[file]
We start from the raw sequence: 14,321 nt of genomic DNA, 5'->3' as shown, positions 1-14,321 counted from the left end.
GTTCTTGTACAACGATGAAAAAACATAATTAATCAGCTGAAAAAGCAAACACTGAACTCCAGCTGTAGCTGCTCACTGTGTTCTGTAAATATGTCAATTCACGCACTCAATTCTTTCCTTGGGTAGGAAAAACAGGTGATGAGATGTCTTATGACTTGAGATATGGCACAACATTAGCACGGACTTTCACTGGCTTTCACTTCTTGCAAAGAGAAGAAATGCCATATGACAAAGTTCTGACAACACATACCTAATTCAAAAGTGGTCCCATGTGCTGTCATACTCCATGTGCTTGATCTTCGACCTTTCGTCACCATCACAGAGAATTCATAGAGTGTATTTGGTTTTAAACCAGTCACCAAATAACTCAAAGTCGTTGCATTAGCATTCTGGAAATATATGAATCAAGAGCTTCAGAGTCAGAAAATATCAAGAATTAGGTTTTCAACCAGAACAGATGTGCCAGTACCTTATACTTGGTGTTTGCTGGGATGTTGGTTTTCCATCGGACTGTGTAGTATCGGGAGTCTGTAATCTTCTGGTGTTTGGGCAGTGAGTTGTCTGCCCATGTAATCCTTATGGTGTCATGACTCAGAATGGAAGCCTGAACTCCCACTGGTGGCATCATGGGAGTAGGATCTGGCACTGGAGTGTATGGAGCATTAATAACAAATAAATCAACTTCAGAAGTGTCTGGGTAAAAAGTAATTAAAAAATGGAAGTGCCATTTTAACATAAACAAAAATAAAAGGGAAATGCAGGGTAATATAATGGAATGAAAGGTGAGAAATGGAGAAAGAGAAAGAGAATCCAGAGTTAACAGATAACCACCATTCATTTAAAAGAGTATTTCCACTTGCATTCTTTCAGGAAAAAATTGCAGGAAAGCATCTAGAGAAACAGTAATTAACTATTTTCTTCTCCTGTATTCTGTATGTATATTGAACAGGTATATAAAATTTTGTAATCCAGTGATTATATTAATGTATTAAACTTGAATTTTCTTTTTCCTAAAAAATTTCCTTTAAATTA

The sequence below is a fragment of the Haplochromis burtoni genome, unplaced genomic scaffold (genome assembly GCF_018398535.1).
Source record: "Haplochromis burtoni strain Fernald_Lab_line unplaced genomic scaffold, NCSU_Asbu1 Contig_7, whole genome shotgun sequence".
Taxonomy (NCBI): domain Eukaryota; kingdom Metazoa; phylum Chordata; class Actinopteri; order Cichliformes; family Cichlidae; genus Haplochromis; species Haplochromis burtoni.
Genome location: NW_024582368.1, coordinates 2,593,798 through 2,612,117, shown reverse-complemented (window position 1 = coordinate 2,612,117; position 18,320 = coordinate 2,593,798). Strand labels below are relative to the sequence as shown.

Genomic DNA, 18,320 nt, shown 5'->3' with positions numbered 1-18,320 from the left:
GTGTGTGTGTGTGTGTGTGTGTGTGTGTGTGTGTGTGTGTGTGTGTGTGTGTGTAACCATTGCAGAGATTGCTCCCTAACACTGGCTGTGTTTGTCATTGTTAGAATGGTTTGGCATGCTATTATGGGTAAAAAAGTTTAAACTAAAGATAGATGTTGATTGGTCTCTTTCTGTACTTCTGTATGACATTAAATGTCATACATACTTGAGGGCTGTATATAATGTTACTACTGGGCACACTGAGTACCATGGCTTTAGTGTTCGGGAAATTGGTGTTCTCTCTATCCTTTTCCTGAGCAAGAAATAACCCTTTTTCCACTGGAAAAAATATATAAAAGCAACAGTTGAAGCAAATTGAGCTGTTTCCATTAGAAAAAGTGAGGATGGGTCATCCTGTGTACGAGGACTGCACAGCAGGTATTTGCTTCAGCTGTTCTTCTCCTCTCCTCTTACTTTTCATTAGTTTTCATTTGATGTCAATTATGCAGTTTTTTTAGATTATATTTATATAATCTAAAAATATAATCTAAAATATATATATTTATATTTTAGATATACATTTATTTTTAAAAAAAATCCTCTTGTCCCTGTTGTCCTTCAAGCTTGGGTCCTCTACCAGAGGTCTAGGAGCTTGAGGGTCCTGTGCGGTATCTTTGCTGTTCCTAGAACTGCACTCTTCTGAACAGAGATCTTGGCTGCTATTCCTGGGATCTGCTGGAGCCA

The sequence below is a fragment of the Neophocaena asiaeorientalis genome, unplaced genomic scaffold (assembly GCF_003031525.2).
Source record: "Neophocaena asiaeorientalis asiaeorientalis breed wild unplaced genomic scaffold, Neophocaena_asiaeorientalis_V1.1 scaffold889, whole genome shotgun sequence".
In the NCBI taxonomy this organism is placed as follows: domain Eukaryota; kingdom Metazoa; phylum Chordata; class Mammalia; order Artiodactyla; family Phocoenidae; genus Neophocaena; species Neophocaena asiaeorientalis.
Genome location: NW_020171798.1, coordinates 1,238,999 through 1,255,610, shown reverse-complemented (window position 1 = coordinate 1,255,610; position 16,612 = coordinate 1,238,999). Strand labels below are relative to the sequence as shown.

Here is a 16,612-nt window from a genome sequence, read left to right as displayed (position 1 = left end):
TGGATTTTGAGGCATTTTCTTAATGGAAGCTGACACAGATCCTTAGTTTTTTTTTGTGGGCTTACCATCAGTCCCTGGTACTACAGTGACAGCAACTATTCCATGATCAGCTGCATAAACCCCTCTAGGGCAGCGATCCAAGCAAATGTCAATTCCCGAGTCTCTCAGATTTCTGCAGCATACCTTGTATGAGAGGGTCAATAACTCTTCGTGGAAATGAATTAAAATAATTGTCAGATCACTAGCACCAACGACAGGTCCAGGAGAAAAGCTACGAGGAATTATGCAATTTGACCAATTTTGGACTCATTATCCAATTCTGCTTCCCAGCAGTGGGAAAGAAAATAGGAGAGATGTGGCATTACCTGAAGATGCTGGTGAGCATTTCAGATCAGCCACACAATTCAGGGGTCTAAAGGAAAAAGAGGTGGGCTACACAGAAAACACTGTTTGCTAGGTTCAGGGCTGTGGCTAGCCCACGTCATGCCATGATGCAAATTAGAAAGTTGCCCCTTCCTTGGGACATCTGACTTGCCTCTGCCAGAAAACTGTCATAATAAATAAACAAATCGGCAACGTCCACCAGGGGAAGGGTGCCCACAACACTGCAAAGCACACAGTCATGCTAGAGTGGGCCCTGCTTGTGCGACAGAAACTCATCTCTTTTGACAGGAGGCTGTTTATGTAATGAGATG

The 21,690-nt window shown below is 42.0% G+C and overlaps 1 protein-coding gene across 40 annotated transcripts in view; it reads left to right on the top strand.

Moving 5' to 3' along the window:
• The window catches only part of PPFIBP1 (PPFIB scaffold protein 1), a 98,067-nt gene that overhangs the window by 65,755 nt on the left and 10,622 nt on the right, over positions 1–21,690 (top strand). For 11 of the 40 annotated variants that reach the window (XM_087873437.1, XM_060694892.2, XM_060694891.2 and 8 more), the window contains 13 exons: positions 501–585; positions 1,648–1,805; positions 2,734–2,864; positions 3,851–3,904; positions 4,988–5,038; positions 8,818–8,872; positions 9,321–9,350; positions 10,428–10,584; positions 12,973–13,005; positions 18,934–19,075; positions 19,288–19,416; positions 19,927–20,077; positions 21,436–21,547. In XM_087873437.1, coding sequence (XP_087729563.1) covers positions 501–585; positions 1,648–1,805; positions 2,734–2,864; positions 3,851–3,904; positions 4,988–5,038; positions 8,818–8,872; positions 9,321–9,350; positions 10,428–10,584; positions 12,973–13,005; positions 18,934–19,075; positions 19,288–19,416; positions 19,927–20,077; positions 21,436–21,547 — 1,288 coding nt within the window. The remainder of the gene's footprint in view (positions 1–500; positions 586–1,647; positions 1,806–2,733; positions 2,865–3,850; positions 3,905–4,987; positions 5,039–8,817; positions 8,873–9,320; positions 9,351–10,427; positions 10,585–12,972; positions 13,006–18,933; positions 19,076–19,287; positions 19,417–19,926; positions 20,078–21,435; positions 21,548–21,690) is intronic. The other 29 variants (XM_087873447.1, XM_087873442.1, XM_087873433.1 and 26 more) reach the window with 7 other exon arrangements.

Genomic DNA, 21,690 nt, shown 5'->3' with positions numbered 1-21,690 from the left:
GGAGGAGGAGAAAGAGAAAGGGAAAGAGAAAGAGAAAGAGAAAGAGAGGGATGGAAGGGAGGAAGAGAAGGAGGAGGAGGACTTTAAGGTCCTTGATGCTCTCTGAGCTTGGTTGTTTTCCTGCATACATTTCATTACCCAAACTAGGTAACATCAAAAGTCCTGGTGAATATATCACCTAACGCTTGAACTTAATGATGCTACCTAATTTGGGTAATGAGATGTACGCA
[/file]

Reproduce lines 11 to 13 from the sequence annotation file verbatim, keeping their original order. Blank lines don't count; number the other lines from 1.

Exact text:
In the NCBI taxonomy this organism is placed as follows: domain Eukaryota; kingdom Metazoa; phylum Chordata; class Mammalia; order Artiodactyla; family Phocoenidae; genus Neophocaena; species Neophocaena asiaeorientalis.
Genome location: NW_020171798.1, coordinates 1,238,999 through 1,255,610, shown reverse-complemented (window position 1 = coordinate 1,255,610; position 16,612 = coordinate 1,238,999). Strand labels below are relative to the sequence as shown.

Here is a 16,612-nt window from a genome sequence, read left to right as displayed (position 1 = left end):